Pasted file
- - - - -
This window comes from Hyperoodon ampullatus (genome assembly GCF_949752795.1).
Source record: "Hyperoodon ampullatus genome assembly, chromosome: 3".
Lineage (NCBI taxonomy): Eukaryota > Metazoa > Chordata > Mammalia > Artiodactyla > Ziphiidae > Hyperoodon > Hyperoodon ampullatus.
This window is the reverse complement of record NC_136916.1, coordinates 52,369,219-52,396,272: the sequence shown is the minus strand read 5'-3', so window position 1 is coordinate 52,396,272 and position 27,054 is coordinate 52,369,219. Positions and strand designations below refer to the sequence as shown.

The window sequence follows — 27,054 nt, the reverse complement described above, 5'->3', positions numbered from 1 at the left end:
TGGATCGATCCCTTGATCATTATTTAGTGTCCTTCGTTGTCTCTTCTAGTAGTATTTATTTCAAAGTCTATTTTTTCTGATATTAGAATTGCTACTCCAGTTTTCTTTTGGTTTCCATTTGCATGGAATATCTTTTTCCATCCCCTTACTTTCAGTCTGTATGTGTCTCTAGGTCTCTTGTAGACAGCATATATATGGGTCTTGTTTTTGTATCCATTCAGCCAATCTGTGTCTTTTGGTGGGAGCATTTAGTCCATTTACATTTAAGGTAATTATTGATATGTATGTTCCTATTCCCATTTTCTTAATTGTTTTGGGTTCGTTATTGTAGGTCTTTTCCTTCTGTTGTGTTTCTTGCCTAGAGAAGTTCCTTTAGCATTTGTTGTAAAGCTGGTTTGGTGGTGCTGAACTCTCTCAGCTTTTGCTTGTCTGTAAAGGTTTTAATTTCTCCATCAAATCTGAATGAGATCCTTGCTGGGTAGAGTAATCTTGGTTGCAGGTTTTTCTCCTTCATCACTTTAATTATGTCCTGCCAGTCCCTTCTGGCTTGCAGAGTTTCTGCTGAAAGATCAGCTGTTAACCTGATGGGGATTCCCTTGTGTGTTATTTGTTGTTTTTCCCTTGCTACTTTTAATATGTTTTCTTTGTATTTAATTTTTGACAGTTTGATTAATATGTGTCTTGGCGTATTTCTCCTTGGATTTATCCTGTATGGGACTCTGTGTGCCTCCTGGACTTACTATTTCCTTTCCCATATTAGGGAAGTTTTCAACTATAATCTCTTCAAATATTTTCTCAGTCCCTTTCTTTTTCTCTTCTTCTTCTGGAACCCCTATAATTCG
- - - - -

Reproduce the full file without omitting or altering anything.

This window comes from Hyperoodon ampullatus (genome assembly GCF_949752795.1).
Source record: "Hyperoodon ampullatus genome assembly, chromosome: 3".
Lineage (NCBI taxonomy): Eukaryota > Metazoa > Chordata > Mammalia > Artiodactyla > Ziphiidae > Hyperoodon > Hyperoodon ampullatus.
This window is the reverse complement of record NC_136916.1, coordinates 52,369,219-52,396,272: the sequence shown is the minus strand read 5'-3', so window position 1 is coordinate 52,396,272 and position 27,054 is coordinate 52,369,219. Positions and strand designations below refer to the sequence as shown.

The window sequence follows — 27,054 nt, the reverse complement described above, 5'->3', positions numbered from 1 at the left end:
TGGATCGATCCCTTGATCATTATTTAGTGTCCTTCGTTGTCTCTTCTAGTAGTATTTATTTCAAAGTCTATTTTTTCTGATATTAGAATTGCTACTCCAGTTTTCTTTTGGTTTCCATTTGCATGGAATATCTTTTTCCATCCCCTTACTTTCAGTCTGTATGTGTCTCTAGGTCTCTTGTAGACAGCATATATATGGGTCTTGTTTTTGTATCCATTCAGCCAATCTGTGTCTTTTGGTGGGAGCATTTAGTCCATTTACATTTAAGGTAATTATTGATATGTATGTTCCTATTCCCATTTTCTTAATTGTTTTGGGTTCGTTATTGTAGGTCTTTTCCTTCTGTTGTGTTTCTTGCCTAGAGAAGTTCCTTTAGCATTTGTTGTAAAGCTGGTTTGGTGGTGCTGAACTCTCTCAGCTTTTGCTTGTCTGTAAAGGTTTTAATTTCTCCATCAAATCTGAATGAGATCCTTGCTGGGTAGAGTAATCTTGGTTGCAGGTTTTTCTCCTTCATCACTTTAATTATGTCCTGCCAGTCCCTTCTGGCTTGCAGAGTTTCTGCTGAAAGATCAGCTGTTAACCTGATGGGGATTCCCTTGTGTGTTATTTGTTGTTTTTCCCTTGCTACTTTTAATATGTTTTCTTTGTATTTAATTTTTGACAGTTTGATTAATATGTGTCTTGGCGTATTTCTCCTTGGATTTATCCTGTATGGGACTCTGTGTGCCTCCTGGACTTACTATTTCCTTTCCCATATTAGGGAAGTTTTCAACTATAATCTCTTCAAATATTTTCTCAGTCCCTTTCTTTTTCTCTTCTTCTTCTGGAACCCCTATAATTCG